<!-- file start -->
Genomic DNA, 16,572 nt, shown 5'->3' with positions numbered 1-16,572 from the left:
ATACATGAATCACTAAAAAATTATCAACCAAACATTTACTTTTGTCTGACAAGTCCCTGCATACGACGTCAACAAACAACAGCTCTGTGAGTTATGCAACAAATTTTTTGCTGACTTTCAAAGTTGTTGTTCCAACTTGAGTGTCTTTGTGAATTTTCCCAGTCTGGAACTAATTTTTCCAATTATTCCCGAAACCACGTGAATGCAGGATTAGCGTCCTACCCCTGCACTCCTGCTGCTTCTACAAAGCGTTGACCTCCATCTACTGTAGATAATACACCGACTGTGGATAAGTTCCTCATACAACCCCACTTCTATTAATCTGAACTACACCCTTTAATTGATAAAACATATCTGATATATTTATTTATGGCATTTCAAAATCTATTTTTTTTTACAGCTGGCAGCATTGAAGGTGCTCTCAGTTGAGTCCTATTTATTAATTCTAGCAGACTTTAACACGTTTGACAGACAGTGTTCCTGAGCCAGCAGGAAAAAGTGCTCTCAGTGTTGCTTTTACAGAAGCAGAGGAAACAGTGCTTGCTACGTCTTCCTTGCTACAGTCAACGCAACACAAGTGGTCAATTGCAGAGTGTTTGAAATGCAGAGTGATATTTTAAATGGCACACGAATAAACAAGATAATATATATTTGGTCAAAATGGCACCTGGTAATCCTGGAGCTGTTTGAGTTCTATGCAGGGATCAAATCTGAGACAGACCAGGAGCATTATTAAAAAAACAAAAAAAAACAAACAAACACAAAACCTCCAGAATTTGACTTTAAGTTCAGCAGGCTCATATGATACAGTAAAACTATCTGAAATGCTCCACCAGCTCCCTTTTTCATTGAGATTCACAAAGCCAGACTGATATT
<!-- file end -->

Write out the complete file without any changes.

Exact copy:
Genomic DNA, 16,572 nt, shown 5'->3' with positions numbered 1-16,572 from the left:
ATACATGAATCACTAAAAAATTATCAACCAAACATTTACTTTTGTCTGACAAGTCCCTGCATACGACGTCAACAAACAACAGCTCTGTGAGTTATGCAACAAATTTTTTGCTGACTTTCAAAGTTGTTGTTCCAACTTGAGTGTCTTTGTGAATTTTCCCAGTCTGGAACTAATTTTTCCAATTATTCCCGAAACCACGTGAATGCAGGATTAGCGTCCTACCCCTGCACTCCTGCTGCTTCTACAAAGCGTTGACCTCCATCTACTGTAGATAATACACCGACTGTGGATAAGTTCCTCATACAACCCCACTTCTATTAATCTGAACTACACCCTTTAATTGATAAAACATATCTGATATATTTATTTATGGCATTTCAAAATCTATTTTTTTTTACAGCTGGCAGCATTGAAGGTGCTCTCAGTTGAGTCCTATTTATTAATTCTAGCAGACTTTAACACGTTTGACAGACAGTGTTCCTGAGCCAGCAGGAAAAAGTGCTCTCAGTGTTGCTTTTACAGAAGCAGAGGAAACAGTGCTTGCTACGTCTTCCTTGCTACAGTCAACGCAACACAAGTGGTCAATTGCAGAGTGTTTGAAATGCAGAGTGATATTTTAAATGGCACACGAATAAACAAGATAATATATATTTGGTCAAAATGGCACCTGGTAATCCTGGAGCTGTTTGAGTTCTATGCAGGGATCAAATCTGAGACAGACCAGGAGCATTATTAAAAAAACAAAAAAAAACAAACAAACACAAAACCTCCAGAATTTGACTTTAAGTTCAGCAGGCTCATATGATACAGTAAAACTATCTGAAATGCTCCACCAGCTCCCTTTTTCATTGAGATTCACAAAGCCAGACTGATATT